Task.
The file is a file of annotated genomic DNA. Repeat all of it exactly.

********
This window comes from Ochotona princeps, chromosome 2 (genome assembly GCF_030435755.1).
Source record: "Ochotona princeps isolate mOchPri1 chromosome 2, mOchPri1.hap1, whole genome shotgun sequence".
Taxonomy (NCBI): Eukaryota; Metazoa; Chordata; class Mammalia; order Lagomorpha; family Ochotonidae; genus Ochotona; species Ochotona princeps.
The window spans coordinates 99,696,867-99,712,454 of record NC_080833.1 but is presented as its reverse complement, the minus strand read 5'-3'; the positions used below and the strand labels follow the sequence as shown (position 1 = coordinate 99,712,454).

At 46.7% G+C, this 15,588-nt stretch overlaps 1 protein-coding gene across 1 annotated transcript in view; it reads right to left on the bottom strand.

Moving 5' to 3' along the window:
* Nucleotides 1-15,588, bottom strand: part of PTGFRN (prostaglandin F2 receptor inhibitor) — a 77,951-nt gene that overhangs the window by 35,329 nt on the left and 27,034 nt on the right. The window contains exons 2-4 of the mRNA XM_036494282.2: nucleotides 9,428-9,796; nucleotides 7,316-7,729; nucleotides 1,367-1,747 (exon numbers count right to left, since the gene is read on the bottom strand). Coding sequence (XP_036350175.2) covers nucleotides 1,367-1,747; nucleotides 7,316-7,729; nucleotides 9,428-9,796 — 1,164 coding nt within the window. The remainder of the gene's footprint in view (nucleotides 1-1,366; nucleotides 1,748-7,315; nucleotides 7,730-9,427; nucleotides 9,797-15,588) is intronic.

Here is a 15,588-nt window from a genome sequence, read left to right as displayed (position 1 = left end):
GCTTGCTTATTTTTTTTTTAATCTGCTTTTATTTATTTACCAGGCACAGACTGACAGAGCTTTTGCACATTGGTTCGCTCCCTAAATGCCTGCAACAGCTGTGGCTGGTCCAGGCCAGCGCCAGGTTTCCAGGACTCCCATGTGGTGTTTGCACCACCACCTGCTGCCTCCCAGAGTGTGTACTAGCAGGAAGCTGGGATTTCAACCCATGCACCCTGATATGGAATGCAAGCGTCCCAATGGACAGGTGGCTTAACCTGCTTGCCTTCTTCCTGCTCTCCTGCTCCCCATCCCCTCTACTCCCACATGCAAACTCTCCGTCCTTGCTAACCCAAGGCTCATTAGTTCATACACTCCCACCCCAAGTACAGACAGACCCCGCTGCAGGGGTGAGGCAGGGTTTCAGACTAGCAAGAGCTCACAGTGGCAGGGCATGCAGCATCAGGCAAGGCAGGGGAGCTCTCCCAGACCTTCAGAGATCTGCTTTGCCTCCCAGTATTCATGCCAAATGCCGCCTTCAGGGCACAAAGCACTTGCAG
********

This window comes from Ochotona princeps, chromosome 2 (genome assembly GCF_030435755.1).
Source record: "Ochotona princeps isolate mOchPri1 chromosome 2, mOchPri1.hap1, whole genome shotgun sequence".
Taxonomy (NCBI): Eukaryota; Metazoa; Chordata; class Mammalia; order Lagomorpha; family Ochotonidae; genus Ochotona; species Ochotona princeps.
The window spans coordinates 99,696,867-99,712,454 of record NC_080833.1 but is presented as its reverse complement, the minus strand read 5'-3'; the positions used below and the strand labels follow the sequence as shown (position 1 = coordinate 99,712,454).

At 46.7% G+C, this 15,588-nt stretch overlaps 1 protein-coding gene across 1 annotated transcript in view; it reads right to left on the bottom strand.

Moving 5' to 3' along the window:
* Nucleotides 1-15,588, bottom strand: part of PTGFRN (prostaglandin F2 receptor inhibitor) — a 77,951-nt gene that overhangs the window by 35,329 nt on the left and 27,034 nt on the right. The window contains exons 2-4 of the mRNA XM_036494282.2: nucleotides 9,428-9,796; nucleotides 7,316-7,729; nucleotides 1,367-1,747 (exon numbers count right to left, since the gene is read on the bottom strand). Coding sequence (XP_036350175.2) covers nucleotides 1,367-1,747; nucleotides 7,316-7,729; nucleotides 9,428-9,796 — 1,164 coding nt within the window. The remainder of the gene's footprint in view (nucleotides 1-1,366; nucleotides 1,748-7,315; nucleotides 7,730-9,427; nucleotides 9,797-15,588) is intronic.

Here is a 15,588-nt window from a genome sequence, read left to right as displayed (position 1 = left end):
GCTTGCTTATTTTTTTTTTAATCTGCTTTTATTTATTTACCAGGCACAGACTGACAGAGCTTTTGCACATTGGTTCGCTCCCTAAATGCCTGCAACAGCTGTGGCTGGTCCAGGCCAGCGCCAGGTTTCCAGGACTCCCATGTGGTGTTTGCACCACCACCTGCTGCCTCCCAGAGTGTGTACTAGCAGGAAGCTGGGATTTCAACCCATGCACCCTGATATGGAATGCAAGCGTCCCAATGGACAGGTGGCTTAACCTGCTTGCCTTCTTCCTGCTCTCCTGCTCCCCATCCCCTCTACTCCCACATGCAAACTCTCCGTCCTTGCTAACCCAAGGCTCATTAGTTCATACACTCCCACCCCAAGTACAGACAGACCCCGCTGCAGGGGTGAGGCAGGGTTTCAGACTAGCAAGAGCTCACAGTGGCAGGGCATGCAGCATCAGGCAAGGCAGGGGAGCTCTCCCAGACCTTCAGAGATCTGCTTTGCCTCCCAGTATTCATGCCAAATGCCGCCTTCAGGGCACAAAGCACTTGCAG